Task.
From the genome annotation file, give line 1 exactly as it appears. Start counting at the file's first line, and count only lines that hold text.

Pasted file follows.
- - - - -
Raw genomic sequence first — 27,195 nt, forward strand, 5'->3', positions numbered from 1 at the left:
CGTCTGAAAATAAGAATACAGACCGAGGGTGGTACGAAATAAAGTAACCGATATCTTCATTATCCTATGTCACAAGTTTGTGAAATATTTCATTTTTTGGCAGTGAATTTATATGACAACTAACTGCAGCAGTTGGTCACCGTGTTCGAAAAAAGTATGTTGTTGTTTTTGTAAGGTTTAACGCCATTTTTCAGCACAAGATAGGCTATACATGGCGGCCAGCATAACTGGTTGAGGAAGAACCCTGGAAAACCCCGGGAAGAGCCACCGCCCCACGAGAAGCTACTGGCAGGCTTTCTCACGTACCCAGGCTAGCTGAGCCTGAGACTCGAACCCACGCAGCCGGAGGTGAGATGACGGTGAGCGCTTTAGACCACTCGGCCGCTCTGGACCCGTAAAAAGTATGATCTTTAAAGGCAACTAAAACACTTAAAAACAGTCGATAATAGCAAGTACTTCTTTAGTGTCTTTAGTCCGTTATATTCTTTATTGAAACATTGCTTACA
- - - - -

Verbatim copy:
Raw genomic sequence first — 27,195 nt, forward strand, 5'->3', positions numbered from 1 at the left: